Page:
Seven senior Hong Kong pro-democracy figures, including lawyer and former legislator Martin Lee and media tycoon Jimmy Lai, have been found guilty over their involvement in an unauthorised protest rally.
The defendants were convicted on Thursday morning at the end of a four-week trial, joining two others who had pled guilty earlier.
The defendants included 82-year-old Lee, considered the father of the democracy movement in Hong Kong, Lai – who is also facing a separate trail over alleged national security offences, former legislators Margaret Ng and Cyd Ho Sau-lan, lawyer Albert Ho Chun-yan, veteran activists Lee Cheuk-yan and “Long Hair” Leung Kwok-hung. Former legislators Au-Nok-him and Leung Yiu-chung had pleaded guilty earlier.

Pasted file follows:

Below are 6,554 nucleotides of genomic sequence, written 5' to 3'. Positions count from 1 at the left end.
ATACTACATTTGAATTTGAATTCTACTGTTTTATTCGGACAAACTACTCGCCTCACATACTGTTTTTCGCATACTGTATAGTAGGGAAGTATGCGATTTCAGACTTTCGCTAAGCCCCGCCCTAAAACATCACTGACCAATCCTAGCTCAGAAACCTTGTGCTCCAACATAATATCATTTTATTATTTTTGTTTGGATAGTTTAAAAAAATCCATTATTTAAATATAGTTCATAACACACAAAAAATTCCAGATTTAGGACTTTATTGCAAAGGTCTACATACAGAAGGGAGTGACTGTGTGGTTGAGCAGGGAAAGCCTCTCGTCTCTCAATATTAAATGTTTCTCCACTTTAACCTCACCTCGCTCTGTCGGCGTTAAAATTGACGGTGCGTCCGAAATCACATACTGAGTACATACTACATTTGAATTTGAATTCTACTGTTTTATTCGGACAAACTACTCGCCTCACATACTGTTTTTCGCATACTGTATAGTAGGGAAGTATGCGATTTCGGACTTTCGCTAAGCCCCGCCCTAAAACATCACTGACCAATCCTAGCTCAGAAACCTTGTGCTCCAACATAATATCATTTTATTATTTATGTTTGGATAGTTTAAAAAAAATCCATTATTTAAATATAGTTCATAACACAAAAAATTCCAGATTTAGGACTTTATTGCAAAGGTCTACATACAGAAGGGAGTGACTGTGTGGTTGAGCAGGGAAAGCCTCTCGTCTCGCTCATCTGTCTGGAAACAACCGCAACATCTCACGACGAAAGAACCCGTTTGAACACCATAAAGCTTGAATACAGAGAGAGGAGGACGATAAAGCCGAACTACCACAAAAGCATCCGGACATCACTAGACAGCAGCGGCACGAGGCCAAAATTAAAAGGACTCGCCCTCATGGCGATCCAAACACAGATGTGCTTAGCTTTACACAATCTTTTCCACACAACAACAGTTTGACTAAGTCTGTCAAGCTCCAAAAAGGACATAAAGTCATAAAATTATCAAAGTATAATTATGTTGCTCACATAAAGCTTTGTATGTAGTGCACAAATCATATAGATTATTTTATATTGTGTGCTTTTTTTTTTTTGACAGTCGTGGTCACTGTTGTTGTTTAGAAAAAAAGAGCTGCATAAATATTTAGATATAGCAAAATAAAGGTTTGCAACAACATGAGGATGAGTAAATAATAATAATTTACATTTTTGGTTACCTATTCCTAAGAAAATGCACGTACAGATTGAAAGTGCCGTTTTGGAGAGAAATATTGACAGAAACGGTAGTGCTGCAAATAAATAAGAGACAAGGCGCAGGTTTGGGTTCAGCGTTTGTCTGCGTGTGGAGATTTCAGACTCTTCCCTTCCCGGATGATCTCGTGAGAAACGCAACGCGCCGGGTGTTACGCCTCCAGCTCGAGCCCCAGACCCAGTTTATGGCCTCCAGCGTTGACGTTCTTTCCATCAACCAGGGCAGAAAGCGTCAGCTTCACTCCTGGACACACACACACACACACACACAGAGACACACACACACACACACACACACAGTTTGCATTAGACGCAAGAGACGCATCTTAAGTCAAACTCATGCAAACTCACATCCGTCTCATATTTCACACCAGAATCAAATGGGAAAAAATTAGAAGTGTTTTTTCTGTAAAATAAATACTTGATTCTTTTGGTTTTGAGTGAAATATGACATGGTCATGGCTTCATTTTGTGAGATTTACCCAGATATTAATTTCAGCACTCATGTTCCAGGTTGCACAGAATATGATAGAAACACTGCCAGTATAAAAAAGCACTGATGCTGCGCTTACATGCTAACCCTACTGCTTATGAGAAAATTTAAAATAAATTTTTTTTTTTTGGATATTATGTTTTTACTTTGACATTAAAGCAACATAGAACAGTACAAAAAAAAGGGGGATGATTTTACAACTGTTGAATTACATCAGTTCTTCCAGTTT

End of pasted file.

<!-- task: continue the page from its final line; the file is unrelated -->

The conviction relates to a rally on 18 August 2019, when an estimated 1.7 million people marched peacefully, but against police orders. Its organisers, the Civil Human Rights Front, had been given permission to hold a rally in Victoria Park, but not a march, which began when crowds spilled on to the streets, taking over major roads to walk to government offices a few kilometres away. In contrast to many protests in 2019 , it remained peaceful.
In April 2020, police arrested 15 people accused of organising the rally and two other protests, drawing international rebuke, including a warning from the UN.
Lee Cheuk-yan is facing three other trials this year on separate but similar charges, for organising unauthorised assemblies including a 2020 vigil for the Tiananmen Square massacre. “I think it’s inevitable I will go to jail,” he told the Guardian in February.
More to come …